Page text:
The UN envoy said Wednesday that the warring parties in Yemen were closer to agreement at peace talks in Kuwait as he headed to New York to brief the Security Council.

‘We are moving towards a general understanding that encompasses the expectations and visions of the parties,’ Ismail Ould Cheikh Ahmed said in a statement.

‘The discussions have become more sensitive and delicate bringing us closer to a comprehensive agreement,’ he said.

Ould Cheikh Ahmed is to brief the UN Security Council in a closed session later on Wednesday on the progress made in the peace talks which began on April 21 but have been clouded by repeated walkouts by the government delegation.

Face-to-face meetings resumed on Monday for the first time in nearly a week after the latest government boycott.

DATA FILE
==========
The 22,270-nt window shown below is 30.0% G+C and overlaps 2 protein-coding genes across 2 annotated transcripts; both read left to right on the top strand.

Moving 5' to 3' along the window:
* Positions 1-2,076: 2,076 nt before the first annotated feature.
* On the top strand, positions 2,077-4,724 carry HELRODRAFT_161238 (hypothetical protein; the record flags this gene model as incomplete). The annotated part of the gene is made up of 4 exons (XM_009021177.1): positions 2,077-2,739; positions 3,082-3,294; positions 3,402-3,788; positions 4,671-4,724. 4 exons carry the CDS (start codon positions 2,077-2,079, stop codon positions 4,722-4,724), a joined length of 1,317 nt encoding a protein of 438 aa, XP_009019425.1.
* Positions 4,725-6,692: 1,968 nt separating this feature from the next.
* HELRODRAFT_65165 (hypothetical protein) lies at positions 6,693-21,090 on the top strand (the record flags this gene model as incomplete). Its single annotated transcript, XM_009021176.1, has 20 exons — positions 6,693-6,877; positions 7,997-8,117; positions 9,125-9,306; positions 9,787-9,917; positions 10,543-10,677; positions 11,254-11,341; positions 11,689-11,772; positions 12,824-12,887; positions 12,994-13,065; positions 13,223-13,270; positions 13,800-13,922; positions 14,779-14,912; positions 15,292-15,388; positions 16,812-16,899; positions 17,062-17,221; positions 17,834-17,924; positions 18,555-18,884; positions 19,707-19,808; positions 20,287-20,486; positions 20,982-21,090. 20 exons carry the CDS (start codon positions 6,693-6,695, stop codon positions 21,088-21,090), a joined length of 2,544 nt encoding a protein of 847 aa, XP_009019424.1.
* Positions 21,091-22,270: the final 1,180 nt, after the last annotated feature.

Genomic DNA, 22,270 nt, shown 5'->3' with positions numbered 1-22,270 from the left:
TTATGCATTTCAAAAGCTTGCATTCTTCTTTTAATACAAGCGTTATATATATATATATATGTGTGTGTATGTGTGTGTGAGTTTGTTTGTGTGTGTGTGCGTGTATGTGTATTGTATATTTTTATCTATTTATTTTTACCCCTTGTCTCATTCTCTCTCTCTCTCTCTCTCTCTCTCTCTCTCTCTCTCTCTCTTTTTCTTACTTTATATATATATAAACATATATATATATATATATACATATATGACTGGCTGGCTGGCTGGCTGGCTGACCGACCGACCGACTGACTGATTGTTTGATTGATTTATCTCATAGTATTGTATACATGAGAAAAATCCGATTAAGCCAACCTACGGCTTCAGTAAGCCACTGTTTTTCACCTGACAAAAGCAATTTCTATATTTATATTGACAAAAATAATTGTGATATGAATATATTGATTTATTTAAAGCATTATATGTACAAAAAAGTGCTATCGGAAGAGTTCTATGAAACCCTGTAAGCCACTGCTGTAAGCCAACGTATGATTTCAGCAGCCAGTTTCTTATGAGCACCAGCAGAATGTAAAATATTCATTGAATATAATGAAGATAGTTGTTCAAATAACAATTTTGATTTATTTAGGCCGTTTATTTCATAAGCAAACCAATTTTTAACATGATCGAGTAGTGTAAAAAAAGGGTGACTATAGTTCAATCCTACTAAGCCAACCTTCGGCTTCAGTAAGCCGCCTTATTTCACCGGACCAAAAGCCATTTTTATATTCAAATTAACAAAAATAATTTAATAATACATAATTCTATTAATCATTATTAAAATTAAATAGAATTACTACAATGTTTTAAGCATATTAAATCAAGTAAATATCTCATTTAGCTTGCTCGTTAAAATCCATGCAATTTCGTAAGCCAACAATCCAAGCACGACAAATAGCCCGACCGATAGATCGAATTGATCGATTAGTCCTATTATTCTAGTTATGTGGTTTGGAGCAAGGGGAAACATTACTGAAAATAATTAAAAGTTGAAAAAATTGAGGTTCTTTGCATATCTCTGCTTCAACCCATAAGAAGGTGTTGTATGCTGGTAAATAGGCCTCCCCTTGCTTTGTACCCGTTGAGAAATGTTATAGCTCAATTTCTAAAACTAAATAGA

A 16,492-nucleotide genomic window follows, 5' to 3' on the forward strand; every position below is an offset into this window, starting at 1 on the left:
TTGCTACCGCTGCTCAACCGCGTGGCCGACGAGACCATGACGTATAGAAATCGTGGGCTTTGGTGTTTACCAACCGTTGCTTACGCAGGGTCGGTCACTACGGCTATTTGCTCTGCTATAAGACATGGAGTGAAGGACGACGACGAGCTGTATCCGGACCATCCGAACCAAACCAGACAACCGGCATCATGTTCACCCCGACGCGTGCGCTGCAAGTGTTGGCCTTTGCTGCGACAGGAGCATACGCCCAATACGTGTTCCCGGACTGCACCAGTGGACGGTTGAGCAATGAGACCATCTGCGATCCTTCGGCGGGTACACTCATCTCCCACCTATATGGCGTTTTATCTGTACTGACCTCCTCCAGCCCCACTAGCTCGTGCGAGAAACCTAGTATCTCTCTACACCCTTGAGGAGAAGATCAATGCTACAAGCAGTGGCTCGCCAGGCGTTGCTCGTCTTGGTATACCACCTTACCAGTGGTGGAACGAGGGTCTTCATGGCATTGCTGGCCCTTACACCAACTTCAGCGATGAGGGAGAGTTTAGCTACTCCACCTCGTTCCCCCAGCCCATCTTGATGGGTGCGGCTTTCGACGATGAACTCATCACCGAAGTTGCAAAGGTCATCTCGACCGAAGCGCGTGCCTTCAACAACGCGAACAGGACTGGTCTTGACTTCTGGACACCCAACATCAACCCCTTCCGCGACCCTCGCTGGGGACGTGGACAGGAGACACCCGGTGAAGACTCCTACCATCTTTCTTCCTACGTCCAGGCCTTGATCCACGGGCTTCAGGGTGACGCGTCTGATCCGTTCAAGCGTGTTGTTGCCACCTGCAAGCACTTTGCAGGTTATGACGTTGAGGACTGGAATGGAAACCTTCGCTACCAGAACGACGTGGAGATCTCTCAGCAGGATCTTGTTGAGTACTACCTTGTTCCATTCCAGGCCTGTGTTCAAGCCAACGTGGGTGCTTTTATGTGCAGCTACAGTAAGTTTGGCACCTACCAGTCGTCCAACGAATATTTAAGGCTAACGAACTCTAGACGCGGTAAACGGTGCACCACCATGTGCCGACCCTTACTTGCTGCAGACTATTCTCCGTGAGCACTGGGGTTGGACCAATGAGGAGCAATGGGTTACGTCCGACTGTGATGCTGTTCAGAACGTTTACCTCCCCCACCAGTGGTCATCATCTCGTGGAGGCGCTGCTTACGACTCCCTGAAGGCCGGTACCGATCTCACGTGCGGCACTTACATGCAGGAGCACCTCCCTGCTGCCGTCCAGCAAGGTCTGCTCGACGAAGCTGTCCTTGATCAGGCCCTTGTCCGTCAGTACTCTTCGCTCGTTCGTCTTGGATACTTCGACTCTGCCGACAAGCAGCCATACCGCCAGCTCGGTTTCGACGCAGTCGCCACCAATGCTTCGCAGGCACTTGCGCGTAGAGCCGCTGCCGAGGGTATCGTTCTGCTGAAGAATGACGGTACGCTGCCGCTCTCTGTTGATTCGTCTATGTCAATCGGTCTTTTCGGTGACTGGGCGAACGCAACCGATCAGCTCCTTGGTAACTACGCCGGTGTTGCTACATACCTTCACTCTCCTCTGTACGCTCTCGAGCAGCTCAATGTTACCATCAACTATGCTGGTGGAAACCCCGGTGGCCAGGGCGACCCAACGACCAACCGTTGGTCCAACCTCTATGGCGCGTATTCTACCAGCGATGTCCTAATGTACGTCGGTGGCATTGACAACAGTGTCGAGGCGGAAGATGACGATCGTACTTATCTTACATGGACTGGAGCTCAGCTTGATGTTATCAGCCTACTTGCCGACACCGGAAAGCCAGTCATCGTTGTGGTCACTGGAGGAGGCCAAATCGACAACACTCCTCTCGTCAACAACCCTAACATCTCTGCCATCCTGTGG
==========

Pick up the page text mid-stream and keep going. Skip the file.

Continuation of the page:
Ould Cheikh Ahmed said discussions on Tuesday centred on ‘various military and security issues including withdrawals and troop movements’.

‘We are now working on overcoming various obstacles and addressing specific details of an implementation mechanism,’ he said.

The apparent progress comes after Foreign Minister Abdulmalek al-Mikhlafi said on Monday that the government stood ready to make concessions for the sake of peace.

The government had insisted that rebels should implement an April 2015 Security Council resolution demanding their withdrawal from the capital and other territory they have seized since 2014.

Despite a 14-month-old Saudi-led military intervention in support of President Abedrabbo Mansour Hadi's government, the Houthi Shia rebels and their allies still control many of Yemen's most populous regions, including the central and northern highlands and the Red Sea coast.

Related Story